Department Affiliations: Department of Spanish and Portuguese Studies, RU-N, GUS, RU-N, Department of Psychology, RU-N, Department of Spanish and Portuguese, RU-NB
Biography: I am an anthropologist whose research explores a variety of topics in the anthropology of religion, the anthropology of violence, and issues of indigenous rights. My work is based primarily Indonesia. A major focus of my research in recent years has been on the role of religion in communal violence and post-conflict dynamics in eastern Indonesia. I also explore how religious interpretations of the violence have influenced the post-conflict situation through an examination of peace and reconciliation initiatives, local efforts at memorial building, and the re-integration of forced migrants. Building on this work, I am currently developing a new research project that looks at religious pluralism amongst religious minorities in various parts of Indonesia, including several large cities with non-Muslim majority populations. I am also the Co-Director of the Rutgers International Institute for Peace.
Department Affiliation: Department of Sociology and Anthropology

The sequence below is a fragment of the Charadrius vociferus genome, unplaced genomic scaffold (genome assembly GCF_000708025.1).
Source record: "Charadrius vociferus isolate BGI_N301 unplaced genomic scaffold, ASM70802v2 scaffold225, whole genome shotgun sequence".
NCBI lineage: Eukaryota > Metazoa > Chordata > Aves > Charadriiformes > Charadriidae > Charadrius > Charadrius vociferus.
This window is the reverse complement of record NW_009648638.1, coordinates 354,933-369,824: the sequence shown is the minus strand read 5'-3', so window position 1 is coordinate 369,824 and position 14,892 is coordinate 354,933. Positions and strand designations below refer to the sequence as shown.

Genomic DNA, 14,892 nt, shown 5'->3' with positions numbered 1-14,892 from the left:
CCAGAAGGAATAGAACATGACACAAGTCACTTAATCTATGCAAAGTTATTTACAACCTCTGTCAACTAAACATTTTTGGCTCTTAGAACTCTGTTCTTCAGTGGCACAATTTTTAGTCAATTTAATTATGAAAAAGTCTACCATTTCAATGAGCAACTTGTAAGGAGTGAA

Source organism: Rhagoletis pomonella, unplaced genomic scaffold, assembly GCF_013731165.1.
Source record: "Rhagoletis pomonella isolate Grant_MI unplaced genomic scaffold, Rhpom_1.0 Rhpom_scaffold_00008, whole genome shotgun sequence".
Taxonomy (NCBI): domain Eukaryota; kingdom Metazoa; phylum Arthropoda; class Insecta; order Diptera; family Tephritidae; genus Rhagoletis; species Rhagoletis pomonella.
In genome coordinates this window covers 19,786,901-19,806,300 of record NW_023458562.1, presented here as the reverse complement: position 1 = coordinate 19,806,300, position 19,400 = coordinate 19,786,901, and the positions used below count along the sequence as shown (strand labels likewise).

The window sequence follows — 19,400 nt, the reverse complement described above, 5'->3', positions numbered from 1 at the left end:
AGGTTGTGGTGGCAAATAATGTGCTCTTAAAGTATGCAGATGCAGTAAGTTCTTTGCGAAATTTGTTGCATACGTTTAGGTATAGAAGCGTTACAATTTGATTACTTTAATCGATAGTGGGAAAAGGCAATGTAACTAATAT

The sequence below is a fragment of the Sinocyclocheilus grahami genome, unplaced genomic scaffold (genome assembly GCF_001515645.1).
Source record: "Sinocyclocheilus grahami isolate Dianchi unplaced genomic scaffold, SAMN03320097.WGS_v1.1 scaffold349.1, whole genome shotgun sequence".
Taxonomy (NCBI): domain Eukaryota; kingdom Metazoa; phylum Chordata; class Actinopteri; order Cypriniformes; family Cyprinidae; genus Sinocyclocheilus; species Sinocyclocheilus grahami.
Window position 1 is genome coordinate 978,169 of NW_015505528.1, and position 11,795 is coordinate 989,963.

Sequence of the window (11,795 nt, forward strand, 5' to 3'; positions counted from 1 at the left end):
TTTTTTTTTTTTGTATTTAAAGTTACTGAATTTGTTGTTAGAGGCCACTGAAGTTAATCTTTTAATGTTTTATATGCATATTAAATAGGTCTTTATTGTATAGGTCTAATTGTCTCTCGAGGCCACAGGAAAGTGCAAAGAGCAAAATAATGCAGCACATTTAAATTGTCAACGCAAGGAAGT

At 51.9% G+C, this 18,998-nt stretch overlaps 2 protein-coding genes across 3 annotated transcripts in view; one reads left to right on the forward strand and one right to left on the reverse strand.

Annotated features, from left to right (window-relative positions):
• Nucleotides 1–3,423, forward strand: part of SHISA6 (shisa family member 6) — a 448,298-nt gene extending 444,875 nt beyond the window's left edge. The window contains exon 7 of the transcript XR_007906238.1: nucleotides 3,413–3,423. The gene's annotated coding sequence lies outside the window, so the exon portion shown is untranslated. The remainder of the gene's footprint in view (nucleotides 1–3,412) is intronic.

Biography: Mary Rizzo is an Associate Professor of History who specializes in modern U.S. cultural history, urban studies, public humanities, and digital humanities. She is particularly interested in food studies, representations of cities, and inclusive public history. After earning her PhD in American Studies from the University Minnesota, she built a successful career in public history, experience she brings to Rutgers University-Newark where she created the public humanities MA track in the Graduate Program in American Studies to prepare students to be leaders in public history and humanities organizations. An active scholar of American cultural and urban history, Rizzo published Come and Be Shocked: Baltimore Beyond John Waters and The Wire (Johns Hopkins University Press) in 2020. This book examines representations of Baltimore from the 1950s to the early 21st century to see how urban leaders have used art to shape how the city is seen and how artists have fought back through their own representations. She brings together her urban, public, and digital history work in the Chicory Revitalization Project, which uses the African American community poetry magazine, Chicory, which was published in Baltimore from 1966-1983, as the basis of civic conversations around poetry and social justice today. In 2015, she published Class Acts: Young Men and the Rise of Lifestyle. She has also published articles in American Quarterly, Museums & Social Issues, Exhibition, The Public Historian, and International Journal of Heritage Studies. In 2017, Rizzo won the Teaching Award for excellence in teaching NJ history for the travelling and digital Rebellion to Review Board exhibits from the New Jersey Studies Academic Alliance. She is also on the advisory committee for the award-winning Queer Newark Oral History Project.